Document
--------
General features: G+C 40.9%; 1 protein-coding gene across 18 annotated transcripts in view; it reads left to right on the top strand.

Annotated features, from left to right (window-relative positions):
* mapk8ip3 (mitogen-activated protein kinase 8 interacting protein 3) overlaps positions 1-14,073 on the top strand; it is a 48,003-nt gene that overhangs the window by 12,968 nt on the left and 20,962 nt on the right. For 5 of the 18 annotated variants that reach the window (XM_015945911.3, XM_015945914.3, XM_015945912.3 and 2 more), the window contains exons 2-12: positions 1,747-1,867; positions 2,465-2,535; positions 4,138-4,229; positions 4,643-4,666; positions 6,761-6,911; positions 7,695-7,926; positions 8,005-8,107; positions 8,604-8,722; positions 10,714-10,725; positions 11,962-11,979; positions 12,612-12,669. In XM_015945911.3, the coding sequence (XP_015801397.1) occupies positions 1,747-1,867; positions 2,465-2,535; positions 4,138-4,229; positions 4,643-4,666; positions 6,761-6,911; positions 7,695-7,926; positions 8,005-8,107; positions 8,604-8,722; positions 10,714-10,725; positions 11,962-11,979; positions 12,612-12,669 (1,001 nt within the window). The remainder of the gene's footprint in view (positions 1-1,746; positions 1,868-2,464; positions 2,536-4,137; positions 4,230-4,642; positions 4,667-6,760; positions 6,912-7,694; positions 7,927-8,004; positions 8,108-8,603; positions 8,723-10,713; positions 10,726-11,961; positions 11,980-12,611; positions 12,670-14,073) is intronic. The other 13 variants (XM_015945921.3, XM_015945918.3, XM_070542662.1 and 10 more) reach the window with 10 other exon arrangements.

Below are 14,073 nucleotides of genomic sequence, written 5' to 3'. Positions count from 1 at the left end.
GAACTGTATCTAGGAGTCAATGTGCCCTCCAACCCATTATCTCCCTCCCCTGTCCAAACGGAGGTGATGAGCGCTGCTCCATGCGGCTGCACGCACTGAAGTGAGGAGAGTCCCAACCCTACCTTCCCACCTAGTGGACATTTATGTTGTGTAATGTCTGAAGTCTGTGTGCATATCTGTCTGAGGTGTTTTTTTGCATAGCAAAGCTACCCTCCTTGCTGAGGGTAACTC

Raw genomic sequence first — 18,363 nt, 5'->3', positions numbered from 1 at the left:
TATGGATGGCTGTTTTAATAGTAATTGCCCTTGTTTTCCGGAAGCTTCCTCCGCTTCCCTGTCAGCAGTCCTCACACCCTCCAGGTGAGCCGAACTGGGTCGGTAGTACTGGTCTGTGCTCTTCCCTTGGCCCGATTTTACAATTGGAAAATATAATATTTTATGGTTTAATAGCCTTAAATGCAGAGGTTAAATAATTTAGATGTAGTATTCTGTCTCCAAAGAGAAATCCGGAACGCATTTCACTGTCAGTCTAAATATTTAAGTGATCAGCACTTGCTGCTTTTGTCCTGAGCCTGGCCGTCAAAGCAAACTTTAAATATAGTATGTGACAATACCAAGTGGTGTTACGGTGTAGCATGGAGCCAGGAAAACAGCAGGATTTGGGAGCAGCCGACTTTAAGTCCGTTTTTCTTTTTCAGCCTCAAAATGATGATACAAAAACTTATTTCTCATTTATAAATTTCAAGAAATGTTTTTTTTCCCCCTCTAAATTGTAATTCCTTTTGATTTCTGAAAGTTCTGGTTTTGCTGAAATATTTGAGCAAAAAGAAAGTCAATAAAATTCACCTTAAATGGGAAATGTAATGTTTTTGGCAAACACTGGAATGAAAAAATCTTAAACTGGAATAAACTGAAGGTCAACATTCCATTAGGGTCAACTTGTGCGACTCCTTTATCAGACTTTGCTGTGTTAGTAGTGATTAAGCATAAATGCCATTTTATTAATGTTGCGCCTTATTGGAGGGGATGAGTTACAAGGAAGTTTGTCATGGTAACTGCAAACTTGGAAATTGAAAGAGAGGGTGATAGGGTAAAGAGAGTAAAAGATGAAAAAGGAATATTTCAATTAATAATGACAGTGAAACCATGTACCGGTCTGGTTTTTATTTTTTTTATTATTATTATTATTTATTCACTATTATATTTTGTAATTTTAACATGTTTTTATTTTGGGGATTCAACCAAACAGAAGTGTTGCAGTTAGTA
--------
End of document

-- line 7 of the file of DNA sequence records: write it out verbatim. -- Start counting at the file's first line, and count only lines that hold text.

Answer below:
TATGGATGGCTGTTTTAATAGTAATTGCCCTTGTTTTCCGGAAGCTTCCTCCGCTTCCCTGTCAGCAGTCCTCACACCCTCCAGGTGAGCCGAACTGGGTCGGTAGTACTGGTCTGTGCTCTTCCCTTGGCCCGATTTTACAATTGGAAAATATAATATTTTATGGTTTAATAGCCTTAAATGCAGAGGTTAAATAATTTAGATGTAGTATTCTGTCTCCAAAGAGAAATCCGGAACGCATTTCACTGTCAGTCTAAATATTTAAGTGATCAGCACTTGCTGCTTTTGTCCTGAGCCTGGCCGTCAAAGCAAACTTTAAATATAGTATGTGACAATACCAAGTGGTGTTACGGTGTAGCATGGAGCCAGGAAAACAGCAGGATTTGGGAGCAGCCGACTTTAAGTCCGTTTTTCTTTTTCAGCCTCAAAATGATGATACAAAAACTTATTTCTCATTTATAAATTTCAAGAAATGTTTTTTTTCCCCCTCTAAATTGTAATTCCTTTTGATTTCTGAAAGTTCTGGTTTTGCTGAAATATTTGAGCAAAAAGAAAGTCAATAAAATTCACCTTAAATGGGAAATGTAATGTTTTTGGCAAACACTGGAATGAAAAAATCTTAAACTGGAATAAACTGAAGGTCAACATTCCATTAGGGTCAACTTGTGCGACTCCTTTATCAGACTTTGCTGTGTTAGTAGTGATTAAGCATAAATGCCATTTTATTAATGTTGCGCCTTATTGGAGGGGATGAGTTACAAGGAAGTTTGTCATGGTAACTGCAAACTTGGAAATTGAAAGAGAGGGTGATAGGGTAAAGAGAGTAAAAGATGAAAAAGGAATATTTCAATTAATAATGACAGTGAAACCATGTACCGGTCTGGTTTTTATTTTTTTTATTATTATTATTATTTATTCACTATTATATTTTGTAATTTTAACATGTTTTTATTTTGGGGATTCAACCAAACAGAAGTGTTGCAGTTAGTA